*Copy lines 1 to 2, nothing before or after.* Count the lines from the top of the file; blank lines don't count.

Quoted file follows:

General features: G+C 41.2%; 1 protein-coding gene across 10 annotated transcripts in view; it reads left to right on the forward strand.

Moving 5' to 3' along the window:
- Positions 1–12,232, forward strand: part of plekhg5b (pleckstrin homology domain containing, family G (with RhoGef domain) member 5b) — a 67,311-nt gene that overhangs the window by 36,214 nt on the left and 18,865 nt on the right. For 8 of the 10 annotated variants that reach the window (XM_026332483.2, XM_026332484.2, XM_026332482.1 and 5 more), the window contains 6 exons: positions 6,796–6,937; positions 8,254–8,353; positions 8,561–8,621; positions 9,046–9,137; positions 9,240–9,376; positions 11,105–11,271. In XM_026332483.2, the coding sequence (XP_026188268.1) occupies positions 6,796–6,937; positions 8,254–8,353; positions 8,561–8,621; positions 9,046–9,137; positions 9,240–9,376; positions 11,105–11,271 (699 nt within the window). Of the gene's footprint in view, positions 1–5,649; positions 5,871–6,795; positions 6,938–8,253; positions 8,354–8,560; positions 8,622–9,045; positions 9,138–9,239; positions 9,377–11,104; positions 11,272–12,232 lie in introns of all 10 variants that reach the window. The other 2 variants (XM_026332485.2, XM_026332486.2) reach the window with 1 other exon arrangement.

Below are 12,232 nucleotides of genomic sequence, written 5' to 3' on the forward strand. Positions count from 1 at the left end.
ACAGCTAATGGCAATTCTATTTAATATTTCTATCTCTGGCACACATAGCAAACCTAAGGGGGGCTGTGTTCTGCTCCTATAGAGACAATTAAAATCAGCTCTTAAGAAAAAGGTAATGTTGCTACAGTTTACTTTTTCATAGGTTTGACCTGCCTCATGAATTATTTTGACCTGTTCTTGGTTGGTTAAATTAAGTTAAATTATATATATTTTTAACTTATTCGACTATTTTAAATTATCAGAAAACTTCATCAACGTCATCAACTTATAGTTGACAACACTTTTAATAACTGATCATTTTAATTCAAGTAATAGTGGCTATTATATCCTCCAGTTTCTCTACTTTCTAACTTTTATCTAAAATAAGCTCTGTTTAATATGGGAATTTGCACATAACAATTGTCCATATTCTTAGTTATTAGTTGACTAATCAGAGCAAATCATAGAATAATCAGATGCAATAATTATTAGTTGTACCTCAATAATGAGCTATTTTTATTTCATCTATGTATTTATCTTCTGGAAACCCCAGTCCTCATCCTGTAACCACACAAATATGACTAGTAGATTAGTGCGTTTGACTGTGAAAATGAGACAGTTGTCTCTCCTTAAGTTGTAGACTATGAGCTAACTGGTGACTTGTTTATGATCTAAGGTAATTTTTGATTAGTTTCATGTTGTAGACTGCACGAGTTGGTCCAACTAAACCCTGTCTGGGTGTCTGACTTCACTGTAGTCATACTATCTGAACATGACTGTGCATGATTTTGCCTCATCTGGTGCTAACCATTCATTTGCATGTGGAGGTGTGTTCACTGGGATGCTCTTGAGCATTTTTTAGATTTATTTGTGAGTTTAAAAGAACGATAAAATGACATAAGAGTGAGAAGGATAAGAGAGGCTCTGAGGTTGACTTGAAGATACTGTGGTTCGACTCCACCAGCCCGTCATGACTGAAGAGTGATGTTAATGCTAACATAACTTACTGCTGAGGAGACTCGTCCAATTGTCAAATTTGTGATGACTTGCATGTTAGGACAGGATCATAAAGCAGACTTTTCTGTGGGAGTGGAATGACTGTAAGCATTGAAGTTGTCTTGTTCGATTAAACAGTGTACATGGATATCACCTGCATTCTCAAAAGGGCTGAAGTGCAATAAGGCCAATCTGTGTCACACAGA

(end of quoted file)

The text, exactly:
General features: G+C 41.2%; 1 protein-coding gene across 10 annotated transcripts in view; it reads left to right on the forward strand.

Moving 5' to 3' along the window: